• #194833
      p2vulco
      Participant

      Divergent Attention Hyperfocus Condition(DAHC)??

      What i find misleading is the attention defect bit. I mean, I may seem to be not paying attention much of the time but that’s just because my brain is going full throttle thinking of more interesting things..

    • #194838
      add-positive
      Participant

      I love it p2vulco!! I might drop the ‘condition’ though because this, to me, implies our divergent attention hyperfocus is something that may need to be fixed. What about, instead, brain, ability, thinker, mind, genius, cognition, intellect, neural structure, talent, aptitude, gift, faculty, or strength? So true about being distracted by more interesting thoughts!

    • #194860
      p2vulco
      Participant

      …Divergent Attention Hyperfocus Trait (DAHT).

      Like you I find the term ADHD doesn’t describe us very well at all. The problem is, most people don’t look past the label – and our label is misleading! In fact I was guilty of this myself. I was surprised to learn that I had ADHD (at 34,) and almost dismissed the doctors assessment based on the label alone. I thought to myself, well I don’t have an attention deficit, quite the opposite and as for hyperactivity, well that’s just a label for naughty kids!!

    • #194862
      add-positive
      Participant

      Trait is perfect!! Then it’s just a simple description of a brain difference. I so agree about the label not capturing what’s going on and I was just reading recently what you were saying – that the hyperactivity associated with children rarely shows up in adults. I was diagnosed in my late 40’s and it really hit me hard. My self-esteem already wasn’t great and to be given this label felt like the heaviest of weights being laid on me. I started thinking about the labeling when reading a book about using cognitive behavior therapy to improve executive functions and one of the challenges for CBT therapists is addressing people who are demoralized and depressed. I thought, yea – you try going through life with this cruel label and see how confident you feel. There are so many times in history where people have been called cruel names and had to stand up and demand to be respected. It is helpful for scientists to study and report on the objective challenges someone with brain differences face, but I feel like that’s led us to not question all of the denigration that has come with it (or the serious lack of studies looking at the advantages brain differences create). It’s like we don’t feel we deserve to be treated with respect. No human should be labeled with something that includes the words ‘disorder’ or ‘dysfunction’ (like dyslexia – which is used to describe a person with lower left brain activity but ignoring how their superior right brain activity helps them excel in fields like radiology (where they can easily see cancer tumors on a lung scan) or design). Why did those who chose these labels not consider – or feel a responsibility for – how their word choices would impact millions of people?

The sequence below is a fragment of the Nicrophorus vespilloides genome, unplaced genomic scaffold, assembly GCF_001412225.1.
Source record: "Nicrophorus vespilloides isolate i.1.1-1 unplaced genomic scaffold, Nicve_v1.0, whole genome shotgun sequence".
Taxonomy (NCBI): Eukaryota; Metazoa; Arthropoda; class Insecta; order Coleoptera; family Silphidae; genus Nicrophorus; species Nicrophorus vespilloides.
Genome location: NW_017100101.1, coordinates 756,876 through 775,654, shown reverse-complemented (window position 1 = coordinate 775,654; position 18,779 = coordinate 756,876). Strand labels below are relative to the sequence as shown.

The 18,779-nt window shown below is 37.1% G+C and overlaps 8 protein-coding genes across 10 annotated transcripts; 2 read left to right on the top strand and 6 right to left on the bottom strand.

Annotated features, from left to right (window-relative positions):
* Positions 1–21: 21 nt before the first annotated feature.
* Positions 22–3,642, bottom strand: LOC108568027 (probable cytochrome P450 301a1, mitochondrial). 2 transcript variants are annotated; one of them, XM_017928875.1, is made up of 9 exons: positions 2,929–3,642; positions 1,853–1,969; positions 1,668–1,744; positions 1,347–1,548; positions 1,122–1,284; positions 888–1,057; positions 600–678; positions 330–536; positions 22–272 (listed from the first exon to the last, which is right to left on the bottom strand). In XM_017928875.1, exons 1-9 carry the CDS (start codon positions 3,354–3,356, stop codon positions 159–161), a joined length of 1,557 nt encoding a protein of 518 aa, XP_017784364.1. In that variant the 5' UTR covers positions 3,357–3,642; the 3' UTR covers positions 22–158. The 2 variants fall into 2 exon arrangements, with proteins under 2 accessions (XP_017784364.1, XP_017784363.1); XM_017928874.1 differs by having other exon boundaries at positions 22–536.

• This reply was modified 1 month, 4 weeks ago by add-positive.